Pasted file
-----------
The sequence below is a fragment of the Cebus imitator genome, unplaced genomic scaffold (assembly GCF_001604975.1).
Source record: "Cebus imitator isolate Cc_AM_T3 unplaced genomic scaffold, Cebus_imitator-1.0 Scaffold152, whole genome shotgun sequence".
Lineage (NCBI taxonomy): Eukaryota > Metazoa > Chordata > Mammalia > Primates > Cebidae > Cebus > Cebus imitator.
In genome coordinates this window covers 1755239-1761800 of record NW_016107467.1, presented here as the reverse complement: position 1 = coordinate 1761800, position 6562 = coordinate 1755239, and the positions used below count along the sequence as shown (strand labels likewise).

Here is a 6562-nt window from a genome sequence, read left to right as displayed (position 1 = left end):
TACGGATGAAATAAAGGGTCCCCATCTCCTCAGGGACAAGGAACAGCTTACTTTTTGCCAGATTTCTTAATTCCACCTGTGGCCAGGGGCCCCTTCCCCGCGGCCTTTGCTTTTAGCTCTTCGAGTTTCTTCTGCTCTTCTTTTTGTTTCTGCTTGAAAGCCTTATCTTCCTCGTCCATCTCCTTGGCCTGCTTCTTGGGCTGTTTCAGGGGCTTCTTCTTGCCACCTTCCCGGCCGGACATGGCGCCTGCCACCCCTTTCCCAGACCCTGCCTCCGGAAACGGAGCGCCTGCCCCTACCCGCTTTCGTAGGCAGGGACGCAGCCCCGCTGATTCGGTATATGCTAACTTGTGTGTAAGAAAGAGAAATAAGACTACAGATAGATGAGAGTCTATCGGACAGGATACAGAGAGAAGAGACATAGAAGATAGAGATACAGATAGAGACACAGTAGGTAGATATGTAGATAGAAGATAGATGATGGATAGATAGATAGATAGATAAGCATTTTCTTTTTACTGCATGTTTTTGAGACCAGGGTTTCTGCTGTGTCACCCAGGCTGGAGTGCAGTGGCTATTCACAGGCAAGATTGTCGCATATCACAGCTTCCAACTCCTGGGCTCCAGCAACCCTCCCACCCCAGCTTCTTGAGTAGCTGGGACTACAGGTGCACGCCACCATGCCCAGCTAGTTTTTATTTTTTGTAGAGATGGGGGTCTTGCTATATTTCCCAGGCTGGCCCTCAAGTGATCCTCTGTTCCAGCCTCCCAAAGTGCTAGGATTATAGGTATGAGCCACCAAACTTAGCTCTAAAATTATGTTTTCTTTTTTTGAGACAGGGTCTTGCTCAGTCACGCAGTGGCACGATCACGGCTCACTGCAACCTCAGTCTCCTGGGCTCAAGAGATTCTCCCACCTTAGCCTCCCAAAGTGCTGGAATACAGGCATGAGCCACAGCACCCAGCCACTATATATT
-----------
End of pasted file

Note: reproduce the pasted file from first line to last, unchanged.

The sequence below is a fragment of the Cebus imitator genome, unplaced genomic scaffold (assembly GCF_001604975.1).
Source record: "Cebus imitator isolate Cc_AM_T3 unplaced genomic scaffold, Cebus_imitator-1.0 Scaffold152, whole genome shotgun sequence".
Lineage (NCBI taxonomy): Eukaryota > Metazoa > Chordata > Mammalia > Primates > Cebidae > Cebus > Cebus imitator.
In genome coordinates this window covers 1755239-1761800 of record NW_016107467.1, presented here as the reverse complement: position 1 = coordinate 1761800, position 6562 = coordinate 1755239, and the positions used below count along the sequence as shown (strand labels likewise).

Here is a 6562-nt window from a genome sequence, read left to right as displayed (position 1 = left end):
TACGGATGAAATAAAGGGTCCCCATCTCCTCAGGGACAAGGAACAGCTTACTTTTTGCCAGATTTCTTAATTCCACCTGTGGCCAGGGGCCCCTTCCCCGCGGCCTTTGCTTTTAGCTCTTCGAGTTTCTTCTGCTCTTCTTTTTGTTTCTGCTTGAAAGCCTTATCTTCCTCGTCCATCTCCTTGGCCTGCTTCTTGGGCTGTTTCAGGGGCTTCTTCTTGCCACCTTCCCGGCCGGACATGGCGCCTGCCACCCCTTTCCCAGACCCTGCCTCCGGAAACGGAGCGCCTGCCCCTACCCGCTTTCGTAGGCAGGGACGCAGCCCCGCTGATTCGGTATATGCTAACTTGTGTGTAAGAAAGAGAAATAAGACTACAGATAGATGAGAGTCTATCGGACAGGATACAGAGAGAAGAGACATAGAAGATAGAGATACAGATAGAGACACAGTAGGTAGATATGTAGATAGAAGATAGATGATGGATAGATAGATAGATAGATAAGCATTTTCTTTTTACTGCATGTTTTTGAGACCAGGGTTTCTGCTGTGTCACCCAGGCTGGAGTGCAGTGGCTATTCACAGGCAAGATTGTCGCATATCACAGCTTCCAACTCCTGGGCTCCAGCAACCCTCCCACCCCAGCTTCTTGAGTAGCTGGGACTACAGGTGCACGCCACCATGCCCAGCTAGTTTTTATTTTTTGTAGAGATGGGGGTCTTGCTATATTTCCCAGGCTGGCCCTCAAGTGATCCTCTGTTCCAGCCTCCCAAAGTGCTAGGATTATAGGTATGAGCCACCAAACTTAGCTCTAAAATTATGTTTTCTTTTTTTGAGACAGGGTCTTGCTCAGTCACGCAGTGGCACGATCACGGCTCACTGCAACCTCAGTCTCCTGGGCTCAAGAGATTCTCCCACCTTAGCCTCCCAAAGTGCTGGAATACAGGCATGAGCCACAGCACCCAGCCACTATATATT